Five quarters


I’ve just bought a cookery book.  This is not a newsworthy event in this house, despite the fact that I turn increasingly to the internet when trying to come up with something fascinating to do with a handful of leftovers discovered at the back of the fridge.

In fact it’s the internet that’s brought me into a relationship with this recipe book.  No, actually, it’s this blogging business.  You know how it is.  You discover someone’s blog.  And through that, you discover someone else’s.  And you end up following it (whilst trying to hang on to a sense of proportion: following blogs is not a substitute for real life).  Kath, the far-from-ordinary The Ordinary Cook was responsible, quite a few years ago now, for introducing me to racheleats.

I love Rachel’s bogs.  She’s an Englishwoman who found that a short visit to Rome turned into a longer one.  Then she found that she was no longer visiting, but living there.  She had the luck to live in a busy, ordinary, un-touristy district with a bustling market just down the road.  This market in Testaccio became central to her life there.  I guess she’s always cooked.  But she made it her business to buy local ingredients, to ask questions, to get thoroughly in touch with the ingredients and recipes of her new life in Rome.  And she started her blog.

There’s always a story to be told in her posts.  She’ll write about shopping for the ingredients, or how her version of the dish she’s writing about has come into being, or some other anecdote.  She has the knack of making you feel you’re sitting at her kitchen table, watching and learning while she chats as she assembles her ingredients and starts preparing the vegetables.  Because then there’s the recipe.  After I’ve read it, I want to dash into my kitchen and cook immediately. There’s just a small matter of not having that market to hand, with all its local stallholders and ingredients….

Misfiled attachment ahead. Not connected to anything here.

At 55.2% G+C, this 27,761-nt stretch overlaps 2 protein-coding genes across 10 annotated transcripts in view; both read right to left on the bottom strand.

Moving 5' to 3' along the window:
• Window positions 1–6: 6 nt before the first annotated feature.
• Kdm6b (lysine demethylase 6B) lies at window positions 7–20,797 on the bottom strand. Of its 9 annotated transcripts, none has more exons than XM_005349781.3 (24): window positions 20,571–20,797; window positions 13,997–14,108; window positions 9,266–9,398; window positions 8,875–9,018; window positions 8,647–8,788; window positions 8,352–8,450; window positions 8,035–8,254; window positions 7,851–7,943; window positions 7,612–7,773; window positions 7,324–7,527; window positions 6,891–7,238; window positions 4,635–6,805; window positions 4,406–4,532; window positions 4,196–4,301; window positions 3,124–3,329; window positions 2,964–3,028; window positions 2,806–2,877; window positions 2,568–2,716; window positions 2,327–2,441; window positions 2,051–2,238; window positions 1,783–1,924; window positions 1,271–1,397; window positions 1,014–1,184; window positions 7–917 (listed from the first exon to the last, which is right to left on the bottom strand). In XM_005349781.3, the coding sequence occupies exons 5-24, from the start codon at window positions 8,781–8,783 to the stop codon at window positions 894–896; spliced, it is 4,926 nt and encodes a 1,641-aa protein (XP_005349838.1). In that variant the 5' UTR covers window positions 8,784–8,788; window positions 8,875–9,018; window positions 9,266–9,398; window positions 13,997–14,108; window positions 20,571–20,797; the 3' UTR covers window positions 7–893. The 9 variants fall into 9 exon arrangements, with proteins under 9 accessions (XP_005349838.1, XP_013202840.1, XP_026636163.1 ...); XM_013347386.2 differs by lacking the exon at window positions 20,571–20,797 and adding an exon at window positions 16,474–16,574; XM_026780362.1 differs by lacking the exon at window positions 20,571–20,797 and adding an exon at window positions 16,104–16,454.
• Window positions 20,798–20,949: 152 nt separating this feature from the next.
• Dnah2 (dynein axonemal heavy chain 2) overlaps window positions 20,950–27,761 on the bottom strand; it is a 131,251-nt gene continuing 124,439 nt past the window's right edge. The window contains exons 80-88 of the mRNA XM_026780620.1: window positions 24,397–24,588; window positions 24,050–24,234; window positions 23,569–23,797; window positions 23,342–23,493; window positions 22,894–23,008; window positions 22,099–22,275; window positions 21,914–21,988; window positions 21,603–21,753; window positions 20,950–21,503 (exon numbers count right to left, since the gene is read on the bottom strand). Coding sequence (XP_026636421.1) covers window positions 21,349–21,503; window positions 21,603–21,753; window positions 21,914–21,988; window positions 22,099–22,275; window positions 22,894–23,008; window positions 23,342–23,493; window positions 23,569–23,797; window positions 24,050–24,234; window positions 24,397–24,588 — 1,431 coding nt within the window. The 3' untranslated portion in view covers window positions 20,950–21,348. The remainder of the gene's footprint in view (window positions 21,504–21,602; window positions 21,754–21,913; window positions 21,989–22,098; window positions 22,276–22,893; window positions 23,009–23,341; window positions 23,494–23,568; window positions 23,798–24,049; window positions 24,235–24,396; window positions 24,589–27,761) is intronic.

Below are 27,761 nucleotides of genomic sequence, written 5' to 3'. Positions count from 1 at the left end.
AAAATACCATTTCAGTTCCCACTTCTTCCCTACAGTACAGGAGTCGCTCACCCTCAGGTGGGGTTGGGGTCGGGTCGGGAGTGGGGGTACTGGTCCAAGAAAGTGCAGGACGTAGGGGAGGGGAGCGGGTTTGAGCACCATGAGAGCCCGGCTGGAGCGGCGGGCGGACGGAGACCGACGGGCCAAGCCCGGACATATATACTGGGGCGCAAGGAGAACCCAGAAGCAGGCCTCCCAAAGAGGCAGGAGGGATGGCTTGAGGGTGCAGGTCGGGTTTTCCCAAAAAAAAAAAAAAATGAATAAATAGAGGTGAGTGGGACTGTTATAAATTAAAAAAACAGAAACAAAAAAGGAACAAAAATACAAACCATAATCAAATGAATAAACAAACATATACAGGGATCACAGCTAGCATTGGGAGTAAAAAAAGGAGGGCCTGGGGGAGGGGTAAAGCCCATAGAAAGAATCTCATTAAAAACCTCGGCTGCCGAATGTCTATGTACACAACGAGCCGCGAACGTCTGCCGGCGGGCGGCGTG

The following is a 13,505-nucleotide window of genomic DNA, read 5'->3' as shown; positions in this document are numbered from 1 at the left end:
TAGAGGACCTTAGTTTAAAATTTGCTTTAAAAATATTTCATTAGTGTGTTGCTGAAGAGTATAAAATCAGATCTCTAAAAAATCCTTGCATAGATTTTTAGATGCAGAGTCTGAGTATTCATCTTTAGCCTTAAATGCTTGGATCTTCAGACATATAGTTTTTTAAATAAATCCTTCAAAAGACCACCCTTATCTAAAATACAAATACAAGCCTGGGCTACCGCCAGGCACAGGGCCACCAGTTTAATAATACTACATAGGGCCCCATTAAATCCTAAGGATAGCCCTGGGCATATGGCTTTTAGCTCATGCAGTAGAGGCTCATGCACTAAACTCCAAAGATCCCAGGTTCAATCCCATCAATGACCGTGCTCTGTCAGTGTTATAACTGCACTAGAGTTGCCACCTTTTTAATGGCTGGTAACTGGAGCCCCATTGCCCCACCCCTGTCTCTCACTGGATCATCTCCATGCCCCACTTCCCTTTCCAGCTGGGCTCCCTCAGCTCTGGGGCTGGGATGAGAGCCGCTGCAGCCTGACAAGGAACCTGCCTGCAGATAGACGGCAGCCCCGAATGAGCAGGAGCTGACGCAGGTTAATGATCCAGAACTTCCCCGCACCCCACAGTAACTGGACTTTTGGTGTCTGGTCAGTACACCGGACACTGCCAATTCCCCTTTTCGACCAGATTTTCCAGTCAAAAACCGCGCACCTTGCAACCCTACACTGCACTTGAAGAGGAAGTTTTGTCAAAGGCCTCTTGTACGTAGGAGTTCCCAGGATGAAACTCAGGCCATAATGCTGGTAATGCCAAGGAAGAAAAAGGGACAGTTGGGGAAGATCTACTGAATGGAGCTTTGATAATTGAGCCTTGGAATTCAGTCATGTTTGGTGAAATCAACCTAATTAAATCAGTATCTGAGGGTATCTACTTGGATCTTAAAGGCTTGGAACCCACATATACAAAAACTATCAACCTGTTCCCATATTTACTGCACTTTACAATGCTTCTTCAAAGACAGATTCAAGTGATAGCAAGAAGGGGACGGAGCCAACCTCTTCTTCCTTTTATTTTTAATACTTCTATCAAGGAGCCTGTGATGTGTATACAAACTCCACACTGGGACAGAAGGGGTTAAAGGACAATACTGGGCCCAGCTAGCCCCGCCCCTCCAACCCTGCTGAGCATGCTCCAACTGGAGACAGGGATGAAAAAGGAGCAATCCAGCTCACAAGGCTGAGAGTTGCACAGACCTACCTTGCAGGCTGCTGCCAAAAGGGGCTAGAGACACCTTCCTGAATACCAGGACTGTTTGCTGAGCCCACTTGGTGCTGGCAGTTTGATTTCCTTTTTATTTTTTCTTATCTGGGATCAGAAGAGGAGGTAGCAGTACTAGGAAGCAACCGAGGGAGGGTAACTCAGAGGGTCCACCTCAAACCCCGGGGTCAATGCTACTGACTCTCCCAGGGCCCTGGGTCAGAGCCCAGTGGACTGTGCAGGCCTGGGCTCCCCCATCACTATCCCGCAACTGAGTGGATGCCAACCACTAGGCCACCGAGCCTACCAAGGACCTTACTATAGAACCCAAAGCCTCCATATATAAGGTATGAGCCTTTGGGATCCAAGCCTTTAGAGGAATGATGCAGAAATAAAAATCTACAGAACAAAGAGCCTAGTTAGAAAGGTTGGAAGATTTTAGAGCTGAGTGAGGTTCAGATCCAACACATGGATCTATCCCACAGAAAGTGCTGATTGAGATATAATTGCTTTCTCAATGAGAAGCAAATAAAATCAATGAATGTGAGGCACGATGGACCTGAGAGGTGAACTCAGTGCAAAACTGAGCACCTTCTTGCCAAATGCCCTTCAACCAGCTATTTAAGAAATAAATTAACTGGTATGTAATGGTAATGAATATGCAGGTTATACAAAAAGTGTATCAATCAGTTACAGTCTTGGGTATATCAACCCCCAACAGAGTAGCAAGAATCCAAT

I wasn’t alone in loving her writing.  A couple of years ago, she was approached to write a cookery book, using the same personal lively style that characterises her blog posts.

And last week, the book, written whilst juggling her busy life as a mother, teacher, partner, recipe-chooser-and-tester, was published.  I ordered a copy immediately, from The Little Ripon Bookshop, and as soon as I got it, I started to read….  It’s a page turner.  She explains how it is that the book got its title ‘Five Quarters’..  She writes about the path that led her from London to Rome, from a career as an actress to the one she has now.  And she writes about the food she cooks.  Simple food, food made tasty by careful cooking of (to her) readily available ingredients: the dishes of the working people who lived –  and live –  in Testaccio.  The stories she weaves round the dishes she writes about make you want to cook, and eat, and go on reading this inspirational book.  If you like Italy, or food, or eating or cooking – or even better, all of these things, you’ll love this book, and want a copy to read and use and make your own.